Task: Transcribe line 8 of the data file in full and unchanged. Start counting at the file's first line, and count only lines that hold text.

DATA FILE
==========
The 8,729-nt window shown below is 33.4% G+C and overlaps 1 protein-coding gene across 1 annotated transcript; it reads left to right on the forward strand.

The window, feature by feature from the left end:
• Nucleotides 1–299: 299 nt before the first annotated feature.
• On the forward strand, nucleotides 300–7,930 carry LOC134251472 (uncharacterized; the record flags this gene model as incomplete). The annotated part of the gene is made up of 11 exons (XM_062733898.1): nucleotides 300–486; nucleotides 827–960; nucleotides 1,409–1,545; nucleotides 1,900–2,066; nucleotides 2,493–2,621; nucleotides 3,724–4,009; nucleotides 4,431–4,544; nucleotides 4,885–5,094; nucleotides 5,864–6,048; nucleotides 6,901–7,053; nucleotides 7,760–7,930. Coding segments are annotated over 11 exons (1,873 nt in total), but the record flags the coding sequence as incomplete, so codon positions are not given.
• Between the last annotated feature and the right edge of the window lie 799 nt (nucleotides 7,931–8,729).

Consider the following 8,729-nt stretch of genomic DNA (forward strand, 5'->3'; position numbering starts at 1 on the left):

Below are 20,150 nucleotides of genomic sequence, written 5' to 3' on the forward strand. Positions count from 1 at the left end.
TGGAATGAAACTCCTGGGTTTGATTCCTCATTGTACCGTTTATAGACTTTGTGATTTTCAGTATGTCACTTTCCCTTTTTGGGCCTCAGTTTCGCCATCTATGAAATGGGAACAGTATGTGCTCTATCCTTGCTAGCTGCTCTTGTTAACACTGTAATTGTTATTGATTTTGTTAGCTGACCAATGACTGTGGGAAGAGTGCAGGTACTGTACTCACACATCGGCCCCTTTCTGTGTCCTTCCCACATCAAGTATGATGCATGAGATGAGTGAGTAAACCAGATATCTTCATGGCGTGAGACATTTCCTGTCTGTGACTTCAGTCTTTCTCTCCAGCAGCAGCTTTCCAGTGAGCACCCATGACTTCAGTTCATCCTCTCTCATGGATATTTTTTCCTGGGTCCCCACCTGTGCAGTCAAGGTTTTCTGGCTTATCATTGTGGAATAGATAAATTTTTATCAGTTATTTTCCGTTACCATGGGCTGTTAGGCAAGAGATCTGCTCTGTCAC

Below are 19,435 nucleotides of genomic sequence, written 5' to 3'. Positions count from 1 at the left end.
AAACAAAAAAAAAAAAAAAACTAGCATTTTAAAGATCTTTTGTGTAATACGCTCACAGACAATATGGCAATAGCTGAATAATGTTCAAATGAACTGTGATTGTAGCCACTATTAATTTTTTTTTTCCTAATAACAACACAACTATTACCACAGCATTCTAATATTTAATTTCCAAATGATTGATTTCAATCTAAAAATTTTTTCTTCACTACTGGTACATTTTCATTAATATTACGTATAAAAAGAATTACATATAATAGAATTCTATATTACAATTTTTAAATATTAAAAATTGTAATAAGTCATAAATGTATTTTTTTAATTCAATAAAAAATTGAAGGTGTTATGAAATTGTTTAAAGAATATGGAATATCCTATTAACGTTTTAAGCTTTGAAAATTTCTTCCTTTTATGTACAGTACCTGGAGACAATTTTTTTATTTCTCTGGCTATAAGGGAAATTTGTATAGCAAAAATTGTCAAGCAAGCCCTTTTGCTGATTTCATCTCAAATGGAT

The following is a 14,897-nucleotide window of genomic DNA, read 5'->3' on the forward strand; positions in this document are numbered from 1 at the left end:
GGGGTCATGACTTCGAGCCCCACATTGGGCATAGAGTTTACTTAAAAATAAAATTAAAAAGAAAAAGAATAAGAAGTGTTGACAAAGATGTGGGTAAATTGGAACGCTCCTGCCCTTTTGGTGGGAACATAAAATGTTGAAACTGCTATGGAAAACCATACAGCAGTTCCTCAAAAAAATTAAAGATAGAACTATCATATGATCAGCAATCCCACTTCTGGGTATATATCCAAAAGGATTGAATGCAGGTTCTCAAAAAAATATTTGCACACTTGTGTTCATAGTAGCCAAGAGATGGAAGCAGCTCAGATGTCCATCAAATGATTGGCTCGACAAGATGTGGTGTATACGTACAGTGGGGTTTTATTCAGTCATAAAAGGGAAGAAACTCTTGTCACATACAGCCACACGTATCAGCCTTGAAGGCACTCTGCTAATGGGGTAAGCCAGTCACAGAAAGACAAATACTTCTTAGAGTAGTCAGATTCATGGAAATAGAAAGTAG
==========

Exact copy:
TGGAATGAAACTCCTGGGTTTGATTCCTCATTGTACCGTTTATAGACTTTGTGATTTTCAGTATGTCACTTTCCCTTTTTGGGCCTCAGTTTCGCCATCTATGAAATGGGAACAGTATGTGCTCTATCCTTGCTAGCTGCTCTTGTTAACACTGTAATTGTTATTGATTTTGTTAGCTGACCAATGACTGTGGGAAGAGTGCAGGTACTGTACTCACACATCGGCCCCTTTCTGTGTCCTTCCCACATCAAGTATGATGCATGAGATGAGTGAGTAAACCAGATATCTTCATGGCGTGAGACATTTCCTGTCTGTGACTTCAGTCTTTCTCTCCAGCAGCAGCTTTCCAGTGAGCACCCATGACTTCAGTTCATCCTCTCTCATGGATATTTTTTCCTGGGTCCCCACCTGTGCAGTCAAGGTTTTCTGGCTTATCATTGTGGAATAGATAAATTTTTATCAGTTATTTTCCGTTACCATGGGCTGTTAGGCAAGAGATCTGCTCTGTCAC